Oberto was cast with a soprano from the Tölzer Knabenchor, who naturally did not have the heft or even range of the adults, but came through on all three arias. All arias were very well supported by the pit, careful to give structure, but not overpower, and garnered the soloist the instant affection of the audience.

I wholly enjoyed the likewise smooth and confident Melisso aria in the take of Orhan Yildiz where only the top range at the very end was a little bit of a stretch. Overall, I found this to be a signature point if the evening: one, that Minkowski managed to keep the pit at a level to allow the singers to sing unforced and with a focus on even tone, and two, that he obviously worked with them – notable especially in the ornamentation and in phrase length – to a point to give them this audible kind of confidence in a repertory that is not the usual fair at Vienna Staatsoper.

Margarita Gritskova is an emerging favorite with Vienna audiences, bringing an interesting, somewhat burnished, timbre to the stage. I found her more connected to the part as Bradamante than as Sesto, and while the part of Bradamante sits low for her (most notable in the final “All’alma fedel”), all of the heavy coloratura comes across perhaps not with outward verve, but with technical clarity: there was no fudging over notes. Given that she is not the lower tessitura powerhouse actually required for Bradamante (evident in “Vorrei vendicarmi”), Gritskova worked well within her vocal framework. Acting-wise, she grappled with her hairdo and hat, and while she delivered on a few scenic cues, she left me overall disengaged, with no connection to the text or actual embodiment of the affects allotted to her character.

In between Gritskova and the Ruggiero of Rachel Frenkel, Bradamante and Ruggiero came across as a youthful, somewhat hapless couple of Hansel and Gretel kittens who stumbled into the den of an Alcina who in comparison came across as a lioness on a prowl. As a dynamic, it was the most convincing angle to work with, and Gritskova and Frenkel balanced each other well, despite not transmitting outward chemistry (something arguably not really the point for Bradamante and Ruggiero, anyway).

I hadn’t heard Rachel Frenkel on the scene before. In this production, she has to wrangle the heavy – and DVD-documented – legacy of Kasarova, whose stage presence gave the original run a very different dynamic. Frenkel’s wide-eyed, gentle Ruggiero was a convincing approach, though. Since Ruggiero is a bit of milk toast per se, a light, even voice can convey him well, and Frenkel grows into the demanding part over the course of the evening, offering sincerity much more than aplomb. The more confidence she gains vocally in an audibly well-studied part (here as well: I could not find a single line of fudged coloratura), the more energy also flows into her somewhat airy stage presence: the sudden spike of energy in the reprise of “Sta nell’Ircana” is fueled by palpable relief. What stood out to me was a beautifully done “Col celarvi a chi v’ama“, which leads to Ruggiero, who is supposed to see, being blindfolded – a nice comment on the overall trompelœil.

Characteristic for Frenkel’s Ruggiero last night was, perhaps, her „Mi lusinga“. It does not have the luscious darkness of Kasarova, or the relentless, searching despair of Alice Coote, or the effortless glow of Maite Beaumont. But as Les Musiciens du Louvre made the da capo rise from the pit as something corporeal, Frenkel rose to the occasion and gave a sincere performance – her voice remains lightweight, even for a Ruggiero, but based alone on how she reacted to the evening around her, I am looking forward to revisiting her take in the upcoming days.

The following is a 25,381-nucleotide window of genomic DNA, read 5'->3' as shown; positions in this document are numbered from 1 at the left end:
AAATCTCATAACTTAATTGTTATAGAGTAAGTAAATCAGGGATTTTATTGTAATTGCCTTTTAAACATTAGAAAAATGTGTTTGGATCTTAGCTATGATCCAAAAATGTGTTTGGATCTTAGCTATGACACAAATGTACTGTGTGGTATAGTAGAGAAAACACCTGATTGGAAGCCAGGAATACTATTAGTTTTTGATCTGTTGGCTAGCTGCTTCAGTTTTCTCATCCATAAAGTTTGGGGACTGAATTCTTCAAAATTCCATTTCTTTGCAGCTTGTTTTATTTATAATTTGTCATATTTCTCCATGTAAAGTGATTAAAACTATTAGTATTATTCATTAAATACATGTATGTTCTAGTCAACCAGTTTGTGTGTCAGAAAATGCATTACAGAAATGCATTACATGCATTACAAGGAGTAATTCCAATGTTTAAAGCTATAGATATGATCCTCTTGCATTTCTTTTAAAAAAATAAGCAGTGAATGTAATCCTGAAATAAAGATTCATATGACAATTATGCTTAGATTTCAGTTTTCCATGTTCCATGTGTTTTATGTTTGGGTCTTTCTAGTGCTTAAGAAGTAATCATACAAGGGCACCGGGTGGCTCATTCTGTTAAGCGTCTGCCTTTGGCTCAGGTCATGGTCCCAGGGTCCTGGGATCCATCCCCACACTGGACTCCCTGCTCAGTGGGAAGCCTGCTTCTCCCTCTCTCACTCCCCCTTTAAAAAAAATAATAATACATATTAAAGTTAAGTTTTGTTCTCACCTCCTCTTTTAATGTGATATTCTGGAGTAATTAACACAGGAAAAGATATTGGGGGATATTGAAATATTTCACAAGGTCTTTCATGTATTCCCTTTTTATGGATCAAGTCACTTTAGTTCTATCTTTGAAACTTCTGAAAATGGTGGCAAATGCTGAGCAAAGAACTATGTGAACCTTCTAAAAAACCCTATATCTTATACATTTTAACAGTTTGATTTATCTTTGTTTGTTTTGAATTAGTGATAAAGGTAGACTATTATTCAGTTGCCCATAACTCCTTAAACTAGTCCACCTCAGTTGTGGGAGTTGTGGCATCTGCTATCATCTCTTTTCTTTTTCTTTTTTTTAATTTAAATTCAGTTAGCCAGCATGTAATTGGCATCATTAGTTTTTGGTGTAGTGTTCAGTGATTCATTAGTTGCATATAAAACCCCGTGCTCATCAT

It would be unfair to measure this musically solid-and-upward cast against its leading lady, the Alcina of Myrtò Papatanasiu, who has more stage experience, but is also simply playing in another league.

A lyric soprano by vocation, Papatanasiu surprised me last night by how well and how intelligently she adapted her tone to fit Handel. It makes me curious to hear her with some Monteverdi, because it was not, as so often with “Alcina”, a case of Handel being sturdy enough for modern voices to sing and still work out. Rather, it was a case study in bringing that characteristic lyrical gleam to Handel’s own style. This was particularly obvious in the ornaments and phrase takes in the da capo parts.

Papatanasiu has worked repeatedly with Early Music directors and bands, and moves within Early Music idiom with good judgment and awareness of her limits. Last night, those were few and far between. The aria least fitted to her, sending her repeatedly into a more guttural middle range approach, is “Ma quando tornerai”, which she counteracted by not making it into a display of spitting fury, but giving it a lighter tone.

The core piece of the evening is a vocally and emotionally gripping “Ah, mio cor” right before the intermission, the mood for which is set by an intake of breath before the orchestra even sets in. And then it’s a ten-minute-class on perfect dynamic command of the line, while always using it to express. Over the precise slap-and-scratch ostinato from the pit, the “Stelle! Dei!” cries drop like pearls, yet they make you remember that that is what they actually are: cries.

Another moment of pit and soloist coming together is in the slow crescendo towards “Traditore!” in the reprise – the orchestra flexing its muscle in a way that would not be possible with a lighter Early Music voice. But more than those outbreaks, it was the small moments that were the most arresting, like the rhetorical take on the repeated “Perché? Perché?” which forced you to sit up at and listen, with the focus more on the heartbreak than on its aural exquisiteness. It is something that finds an echo in a moving “Mi restano le lagrime”, easily carried by a stage presence that never resorts to illustration, or in the First Act “Si, son quella”, where “se amar tu non mi vuoi” was topped by a miniature messa di voce that was less a display of vocal command (fine, that, too) than one of Alcina’s anguish.

After last night, I am wondering why Papatanasiu isn’t everywhere, and why she doesn’t get much more recognition.

Overall, a scenically and vocally pleasant revival that is moved to another level entirely thanks to the Les Musiciens du Louvre and Myrtò Papatanasiu knocking it out of the park.